Let me know if you have any further questions with regards to the study of PIL, I'd be more than happy to try to help.

Have a nice weekend,

Paavo

Jarimy,

I agree with Villy J.D. as regards to his first point that the study of international law is not that different from private law. But, (and this is a big but I must add) it is very important to realise that when you are dealing with international law (I'm thinking of public international law specifically), the actors which constitute the international "society" are states and a lot of the principles that one takes from granted in the study of domestic law, don't apply.

Therefore, it is my strong opinion, that to undertake the study of international law, one must also be quite ready to engage in the study of the underlying political system and the implications of such a system on the laws that govern it.

With regards to materials: firstly Brownlie's book is NOT that often deemed theoretical, but rather technical, i.e. Brownlie takes a very pragmatist-positivist point of view to the study of public international law, which is communicated only by inference. However, it is a great book to start any kind of research as it is widely accepted as stating "the black-letter of the law" as it is.

I would recommend that you get your hands on a copy of Malcolm Evans's "International Law" 2nd ed., (2006) (OUP), which in my view is a brilliant introductory text to the field as it not only covers the traditional areas of the law, but provides a good introduction to areas such as int'l theory, sources, sovereingty, etc.

If you want to concentrate on international trade you need to think what kind aspect of trade are you interested in. If its the financing of the transactions, then you should be concentrating on domestic laws, and perhaps conflict of laws courses. But if you are interested in the working of trade organisations such as the WTO or the NAFTA regime then basic knowledge of public international law, and the law of international organisations, and treaties is essential.

Let me know if you have any further questions with regards to the study of PIL, I'd be more than happy to try to help.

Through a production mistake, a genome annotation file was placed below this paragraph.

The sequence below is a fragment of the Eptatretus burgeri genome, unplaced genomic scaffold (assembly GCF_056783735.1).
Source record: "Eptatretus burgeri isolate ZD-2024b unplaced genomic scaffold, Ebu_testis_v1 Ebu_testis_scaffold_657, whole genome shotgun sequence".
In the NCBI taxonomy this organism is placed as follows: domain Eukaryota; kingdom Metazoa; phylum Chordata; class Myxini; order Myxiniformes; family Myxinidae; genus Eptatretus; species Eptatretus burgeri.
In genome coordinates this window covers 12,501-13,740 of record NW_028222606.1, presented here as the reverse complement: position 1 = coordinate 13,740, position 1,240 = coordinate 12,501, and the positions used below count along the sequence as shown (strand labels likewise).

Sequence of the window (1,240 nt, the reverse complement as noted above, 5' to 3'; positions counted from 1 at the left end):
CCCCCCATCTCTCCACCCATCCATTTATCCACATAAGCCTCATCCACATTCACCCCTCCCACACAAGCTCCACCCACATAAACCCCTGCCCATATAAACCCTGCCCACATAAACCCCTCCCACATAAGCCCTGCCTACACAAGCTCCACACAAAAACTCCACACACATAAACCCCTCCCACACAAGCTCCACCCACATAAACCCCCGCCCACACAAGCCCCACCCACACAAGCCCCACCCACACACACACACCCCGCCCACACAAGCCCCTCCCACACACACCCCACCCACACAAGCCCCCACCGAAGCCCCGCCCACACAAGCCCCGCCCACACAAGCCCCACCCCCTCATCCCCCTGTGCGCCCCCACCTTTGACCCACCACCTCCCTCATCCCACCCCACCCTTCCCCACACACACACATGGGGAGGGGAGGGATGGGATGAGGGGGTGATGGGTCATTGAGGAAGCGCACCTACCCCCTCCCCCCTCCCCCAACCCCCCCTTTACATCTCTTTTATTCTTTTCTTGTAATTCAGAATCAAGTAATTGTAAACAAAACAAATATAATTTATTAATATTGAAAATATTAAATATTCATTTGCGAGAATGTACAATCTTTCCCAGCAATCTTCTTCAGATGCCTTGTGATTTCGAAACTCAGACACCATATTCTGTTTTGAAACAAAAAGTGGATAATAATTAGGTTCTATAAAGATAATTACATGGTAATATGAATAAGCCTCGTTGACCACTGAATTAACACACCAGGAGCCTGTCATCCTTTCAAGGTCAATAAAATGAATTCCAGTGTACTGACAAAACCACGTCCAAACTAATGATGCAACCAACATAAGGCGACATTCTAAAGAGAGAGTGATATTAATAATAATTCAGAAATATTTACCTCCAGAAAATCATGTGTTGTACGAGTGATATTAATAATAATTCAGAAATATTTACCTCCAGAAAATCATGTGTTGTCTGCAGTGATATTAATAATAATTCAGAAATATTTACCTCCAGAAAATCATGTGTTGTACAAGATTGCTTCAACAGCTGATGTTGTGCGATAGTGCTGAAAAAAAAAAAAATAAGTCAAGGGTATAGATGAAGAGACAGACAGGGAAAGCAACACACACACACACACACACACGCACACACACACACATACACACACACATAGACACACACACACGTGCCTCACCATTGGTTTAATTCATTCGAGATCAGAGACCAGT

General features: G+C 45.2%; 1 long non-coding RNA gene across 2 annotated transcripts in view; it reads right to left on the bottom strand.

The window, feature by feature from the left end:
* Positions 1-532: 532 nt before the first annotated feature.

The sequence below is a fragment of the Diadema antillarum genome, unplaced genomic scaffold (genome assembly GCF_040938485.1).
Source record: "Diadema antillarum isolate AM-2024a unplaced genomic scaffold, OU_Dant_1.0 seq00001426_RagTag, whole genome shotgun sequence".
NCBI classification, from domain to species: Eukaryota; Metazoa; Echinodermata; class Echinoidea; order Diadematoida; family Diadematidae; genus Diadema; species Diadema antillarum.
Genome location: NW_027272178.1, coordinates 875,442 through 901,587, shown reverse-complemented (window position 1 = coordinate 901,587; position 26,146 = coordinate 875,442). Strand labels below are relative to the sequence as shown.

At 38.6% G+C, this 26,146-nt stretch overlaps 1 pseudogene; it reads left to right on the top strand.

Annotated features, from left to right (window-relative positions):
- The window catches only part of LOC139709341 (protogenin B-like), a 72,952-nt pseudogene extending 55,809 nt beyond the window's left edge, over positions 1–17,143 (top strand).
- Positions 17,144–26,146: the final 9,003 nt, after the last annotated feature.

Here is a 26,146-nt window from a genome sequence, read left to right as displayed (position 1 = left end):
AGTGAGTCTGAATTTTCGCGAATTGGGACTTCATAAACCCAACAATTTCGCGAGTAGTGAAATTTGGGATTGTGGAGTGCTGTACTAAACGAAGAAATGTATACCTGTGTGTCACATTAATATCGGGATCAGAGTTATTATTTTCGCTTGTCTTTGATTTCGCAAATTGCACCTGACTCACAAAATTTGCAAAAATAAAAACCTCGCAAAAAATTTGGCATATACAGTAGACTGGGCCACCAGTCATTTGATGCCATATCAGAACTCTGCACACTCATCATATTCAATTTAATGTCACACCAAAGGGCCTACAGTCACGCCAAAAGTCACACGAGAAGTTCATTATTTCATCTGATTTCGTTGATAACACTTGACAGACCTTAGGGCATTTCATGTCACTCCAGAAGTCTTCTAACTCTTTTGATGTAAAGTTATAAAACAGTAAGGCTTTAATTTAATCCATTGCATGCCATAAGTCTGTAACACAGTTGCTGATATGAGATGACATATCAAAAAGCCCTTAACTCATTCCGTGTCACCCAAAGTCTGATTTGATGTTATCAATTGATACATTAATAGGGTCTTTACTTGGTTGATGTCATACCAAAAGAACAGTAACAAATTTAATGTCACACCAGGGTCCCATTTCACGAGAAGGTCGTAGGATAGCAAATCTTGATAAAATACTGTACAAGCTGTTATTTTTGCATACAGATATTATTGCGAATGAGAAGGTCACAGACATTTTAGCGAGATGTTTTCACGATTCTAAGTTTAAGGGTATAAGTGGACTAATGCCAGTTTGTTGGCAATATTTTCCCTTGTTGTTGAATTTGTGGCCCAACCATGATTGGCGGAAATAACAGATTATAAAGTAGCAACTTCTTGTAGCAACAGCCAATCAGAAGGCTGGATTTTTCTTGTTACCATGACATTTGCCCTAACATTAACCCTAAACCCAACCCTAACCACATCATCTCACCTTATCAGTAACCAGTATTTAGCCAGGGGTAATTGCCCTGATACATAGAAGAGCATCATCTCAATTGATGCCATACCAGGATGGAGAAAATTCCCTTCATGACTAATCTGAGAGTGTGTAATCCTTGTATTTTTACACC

Have a nice weekend,

Paavo
quote

Dear all,

I am currently in my final year LLB in Bristol, I am interested in taking public international law LLM, I am thinking of taking inter trade, inter environmental law and inter arbitration. The only thing is that I did not take inter law in my LLB and some say it would be quite difficult to do LLM without no inter law background.. I just want to hear some others opinion, is it necessary to have at least some background knowledge in doing the above subjects?


As someone who did a UG LLB in the UK, then went onto a LLM in itl law...I had no problem crossing over from domestic law to itl law. Just get the handouts for your UG PIL if you want some background reading. You won't find it difficult. The bigger issue is why do you want to study itl law if you have no knowledge of it (?)

<blockquote>Dear all,

I am currently in my final year LLB in Bristol, I am interested in taking public international law LLM, I am thinking of taking inter trade, inter environmental law and inter arbitration. The only thing is that I did not take inter law in my LLB and some say it would be quite difficult to do LLM without no inter law background.. I just want to hear some others opinion, is it necessary to have at least some background knowledge in doing the above subjects?</blockquote>

As someone who did a UG LLB in the UK, then went onto a LLM in itl law...I had no problem crossing over from domestic law to itl law. Just get the handouts for your UG PIL if you want some background reading. You won't find it difficult. The bigger issue is why do you want to study itl law if you have no knowledge of it (?)
quote